This finely ground soil amendment is entirely organic as it’s composed of oyster shells from the seafood industry. As it can contain up to 39% calcium, oyster shell lime can be used to correct calcium deficiencies while raising pH levels.

This product breaks down very quickly and is far safer for plant health – and human health – than hydrated lime products. You should apply 2-4 tablespoons of oyster shell lime per plant or 50 lbs per 1,000 square feet, depending on your original soil analysis and the requirement of your chosen crop.

Have a look at what others have to say about this 25lb bag of oyster shell lime by Down to Earth Organics


Dried and pulverized eggshells can be an excellent soil additive; this kitchen by-product is an excellent source of calcium. It will also reduce the acidity of your soil if 1-2 pounds per square foot are added.

Eggshells are a great natural way how to raise pH in soil fast great for small quantities of soil
Eggshells are a great natural way to raise soil small quantities of soil pH

Dolomite Lime

Also known as calcium magnesium carbonate, dolomitic limestone is one of the most common soil amendments for raising soil pH and is used by both organic and conventional farmers. It should not, however, be used in soils with adequate or excess magnesium.

While plants need magnesium in small amounts, excess magnesium can stunt plant growth and kill vegetables. Should a soil test indicate that the soil contains adequate or high magnesium levels, use an alternate calcium source for changing soil pH. Read more about Dolomite lime

Agricultural Lime

This soil additive is made from pulverized limestone or chalk and, while its primary active component is calcium carbonate, additional chemicals found within the compound will vary depending on the mineral source but might include calcium oxide, magnesium oxide, and magnesium carbonate.  

Unlike other types of lime such as quicklime (calcium oxide) or slaked lime (calcium hydroxide), powdered limestone does not need to be burned in a lime kiln; it only requires milling.

Hydrated lime

Hydrated pulverized limestone is the fastest-acting alkaline soil amendment, but it is extremely easy to overdose. It can burn plant roots easily and should be avoided by all but the most seasoned gardeners.

As with all lime products, hydrated lime will work much better if it can be worked down into the soil, rather than left on top.

Summary of products to raise soil pH

All the products I have listed above will raise the pH of your soil – you must choose the one which suits your soil’s needs best.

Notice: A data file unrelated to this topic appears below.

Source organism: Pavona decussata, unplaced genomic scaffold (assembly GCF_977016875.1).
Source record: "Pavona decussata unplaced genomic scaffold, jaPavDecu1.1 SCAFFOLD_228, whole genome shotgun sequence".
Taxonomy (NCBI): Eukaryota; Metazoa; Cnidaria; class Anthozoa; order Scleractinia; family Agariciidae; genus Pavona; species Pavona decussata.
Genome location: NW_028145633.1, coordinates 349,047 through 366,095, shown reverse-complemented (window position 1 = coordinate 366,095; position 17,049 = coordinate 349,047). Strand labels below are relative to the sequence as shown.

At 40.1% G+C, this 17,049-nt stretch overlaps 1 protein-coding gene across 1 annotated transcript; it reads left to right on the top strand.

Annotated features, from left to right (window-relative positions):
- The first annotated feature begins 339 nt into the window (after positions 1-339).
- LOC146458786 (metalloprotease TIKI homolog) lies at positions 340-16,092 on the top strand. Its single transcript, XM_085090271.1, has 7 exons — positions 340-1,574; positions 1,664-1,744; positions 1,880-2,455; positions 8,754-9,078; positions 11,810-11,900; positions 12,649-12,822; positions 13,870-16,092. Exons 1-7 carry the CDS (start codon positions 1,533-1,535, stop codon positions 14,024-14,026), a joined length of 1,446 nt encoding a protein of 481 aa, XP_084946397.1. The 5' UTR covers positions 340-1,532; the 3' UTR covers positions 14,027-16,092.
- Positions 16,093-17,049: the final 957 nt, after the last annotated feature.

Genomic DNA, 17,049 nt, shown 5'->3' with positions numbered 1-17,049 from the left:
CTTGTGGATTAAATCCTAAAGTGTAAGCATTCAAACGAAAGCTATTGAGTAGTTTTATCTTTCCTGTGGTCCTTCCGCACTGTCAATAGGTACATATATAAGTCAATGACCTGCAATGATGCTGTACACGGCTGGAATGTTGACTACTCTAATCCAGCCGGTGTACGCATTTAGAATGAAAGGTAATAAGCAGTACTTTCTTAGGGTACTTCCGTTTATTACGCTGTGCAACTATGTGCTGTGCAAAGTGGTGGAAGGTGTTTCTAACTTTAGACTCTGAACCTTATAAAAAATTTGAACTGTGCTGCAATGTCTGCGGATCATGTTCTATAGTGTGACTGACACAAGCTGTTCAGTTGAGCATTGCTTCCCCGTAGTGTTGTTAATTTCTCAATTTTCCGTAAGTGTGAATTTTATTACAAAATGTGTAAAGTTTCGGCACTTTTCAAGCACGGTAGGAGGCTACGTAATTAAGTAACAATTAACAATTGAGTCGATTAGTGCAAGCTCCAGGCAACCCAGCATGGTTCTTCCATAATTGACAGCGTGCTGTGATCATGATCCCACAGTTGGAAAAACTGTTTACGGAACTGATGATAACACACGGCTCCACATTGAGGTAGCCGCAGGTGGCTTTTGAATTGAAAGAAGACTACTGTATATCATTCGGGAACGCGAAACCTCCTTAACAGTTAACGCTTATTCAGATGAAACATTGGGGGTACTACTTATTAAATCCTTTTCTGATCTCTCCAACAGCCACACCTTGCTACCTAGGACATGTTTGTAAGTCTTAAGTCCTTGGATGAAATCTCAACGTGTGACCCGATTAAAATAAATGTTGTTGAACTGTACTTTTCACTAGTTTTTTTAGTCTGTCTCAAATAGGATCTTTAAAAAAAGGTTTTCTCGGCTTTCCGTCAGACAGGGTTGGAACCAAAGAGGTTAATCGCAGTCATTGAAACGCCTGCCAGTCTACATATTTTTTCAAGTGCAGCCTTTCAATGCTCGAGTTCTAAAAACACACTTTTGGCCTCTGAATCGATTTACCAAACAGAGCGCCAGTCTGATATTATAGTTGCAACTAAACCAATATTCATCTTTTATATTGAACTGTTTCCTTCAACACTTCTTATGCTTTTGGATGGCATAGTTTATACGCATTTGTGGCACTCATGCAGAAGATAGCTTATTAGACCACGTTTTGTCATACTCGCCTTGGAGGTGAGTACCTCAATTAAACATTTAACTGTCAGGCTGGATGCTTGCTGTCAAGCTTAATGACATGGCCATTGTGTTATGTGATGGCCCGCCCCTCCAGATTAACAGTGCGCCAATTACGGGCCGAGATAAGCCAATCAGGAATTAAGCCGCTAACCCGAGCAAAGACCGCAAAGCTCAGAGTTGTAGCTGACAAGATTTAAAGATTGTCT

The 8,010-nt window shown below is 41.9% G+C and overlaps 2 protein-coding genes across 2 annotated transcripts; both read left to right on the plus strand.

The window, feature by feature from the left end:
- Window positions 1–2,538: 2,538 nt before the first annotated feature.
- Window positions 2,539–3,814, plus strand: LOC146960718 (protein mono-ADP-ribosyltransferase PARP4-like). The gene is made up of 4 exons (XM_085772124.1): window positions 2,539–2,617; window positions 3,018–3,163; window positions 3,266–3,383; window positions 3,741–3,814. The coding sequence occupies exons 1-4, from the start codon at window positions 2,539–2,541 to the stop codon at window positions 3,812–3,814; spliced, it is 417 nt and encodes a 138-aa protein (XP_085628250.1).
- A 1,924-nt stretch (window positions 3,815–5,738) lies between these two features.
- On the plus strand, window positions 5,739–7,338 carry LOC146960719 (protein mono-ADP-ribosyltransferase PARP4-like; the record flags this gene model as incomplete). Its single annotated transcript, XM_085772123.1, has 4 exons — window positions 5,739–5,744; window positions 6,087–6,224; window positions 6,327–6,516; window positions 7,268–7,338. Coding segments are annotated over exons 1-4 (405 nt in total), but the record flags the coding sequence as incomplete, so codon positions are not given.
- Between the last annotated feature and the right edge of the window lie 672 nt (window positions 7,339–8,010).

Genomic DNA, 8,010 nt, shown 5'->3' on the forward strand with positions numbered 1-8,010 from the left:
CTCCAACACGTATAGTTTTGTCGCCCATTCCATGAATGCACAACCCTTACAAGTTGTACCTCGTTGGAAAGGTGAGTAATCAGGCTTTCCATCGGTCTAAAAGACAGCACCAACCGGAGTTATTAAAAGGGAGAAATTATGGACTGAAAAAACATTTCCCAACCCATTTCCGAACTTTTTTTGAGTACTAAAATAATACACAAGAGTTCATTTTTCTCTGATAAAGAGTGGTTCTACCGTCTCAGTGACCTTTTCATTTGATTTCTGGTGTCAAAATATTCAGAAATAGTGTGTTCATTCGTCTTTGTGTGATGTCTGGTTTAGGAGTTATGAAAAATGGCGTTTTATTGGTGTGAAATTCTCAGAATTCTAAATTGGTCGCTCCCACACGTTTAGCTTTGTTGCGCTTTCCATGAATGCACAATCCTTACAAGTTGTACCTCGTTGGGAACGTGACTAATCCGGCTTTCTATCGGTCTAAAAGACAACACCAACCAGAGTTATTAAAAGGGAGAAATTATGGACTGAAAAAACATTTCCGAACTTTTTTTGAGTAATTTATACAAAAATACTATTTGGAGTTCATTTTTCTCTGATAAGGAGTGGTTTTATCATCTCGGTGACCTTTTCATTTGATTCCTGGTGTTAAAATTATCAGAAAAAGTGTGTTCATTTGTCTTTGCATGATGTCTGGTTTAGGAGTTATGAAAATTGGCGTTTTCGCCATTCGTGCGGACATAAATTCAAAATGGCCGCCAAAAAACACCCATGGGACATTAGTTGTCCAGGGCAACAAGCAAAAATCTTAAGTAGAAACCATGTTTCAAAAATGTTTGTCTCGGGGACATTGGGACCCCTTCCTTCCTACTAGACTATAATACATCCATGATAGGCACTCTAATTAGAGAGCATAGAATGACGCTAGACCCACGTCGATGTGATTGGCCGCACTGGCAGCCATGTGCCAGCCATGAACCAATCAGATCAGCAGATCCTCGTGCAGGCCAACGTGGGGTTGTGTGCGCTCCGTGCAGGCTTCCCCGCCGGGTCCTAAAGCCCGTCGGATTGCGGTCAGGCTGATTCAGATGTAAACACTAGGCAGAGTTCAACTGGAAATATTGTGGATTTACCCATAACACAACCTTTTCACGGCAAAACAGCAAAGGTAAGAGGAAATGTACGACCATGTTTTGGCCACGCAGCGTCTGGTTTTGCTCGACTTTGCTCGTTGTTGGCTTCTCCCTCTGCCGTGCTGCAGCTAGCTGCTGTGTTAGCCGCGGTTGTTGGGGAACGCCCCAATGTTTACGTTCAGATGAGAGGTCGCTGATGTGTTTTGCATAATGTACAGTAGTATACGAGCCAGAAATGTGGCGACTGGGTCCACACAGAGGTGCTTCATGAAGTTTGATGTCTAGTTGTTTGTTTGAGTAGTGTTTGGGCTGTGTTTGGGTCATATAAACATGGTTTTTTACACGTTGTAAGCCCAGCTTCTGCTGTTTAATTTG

For example, if you have high magnesium content in your soil it is best to choose a calcium carbonate product rather than a magnesium carbonate product. Depending on your initial pH result, you may only need a small adjustment in which case add a little product at a time until you have achieved the correct pH. Good luck.

6 thoughts on “How To Raise pH In Soil Fast: what to add today”

  1. I get baking soda to raise the ph level – is there someplace that tells how much to use, how ? etc etc

  2. Hello Sara, take an initial reading using a pH meter, then sprinkle a dusting og baking soda on the surface, mix the top 2 inches of soil and measure again. Repeat until desired pH is achieved.

  3. Kim D M Simmons

    Just took a reading of my soil around a zucchini plant and it’s actually saying 1 1/2 ph . Too much wood chips I’m guessing. So I’m going for the quickest but gentlest so I’m thinking baking soda but here again , how much?

  4. Hello Kim sprinkle a light dusting of baking soda over the top of the soil/wood chips around the base of the plant/s, then mix it into the soil/woodchips. Take another pH reading in a couple of days and then you can decide if it needs more or not.

  5. My son, a civil engineer, used a device to grind off a bump on our concrete driveway. I swept up the dust/debris and still have it. Would it be a suitable material to apply to my yard where the pH is too low? It is largely dust but also contains small pieces the size or sand or slightly larger. Thanks.

  6. Hello Ron, concrete dust is slightly alkaline – around pH 8 – so you could add it although it may not make a massive difference overall – good luck, Richard.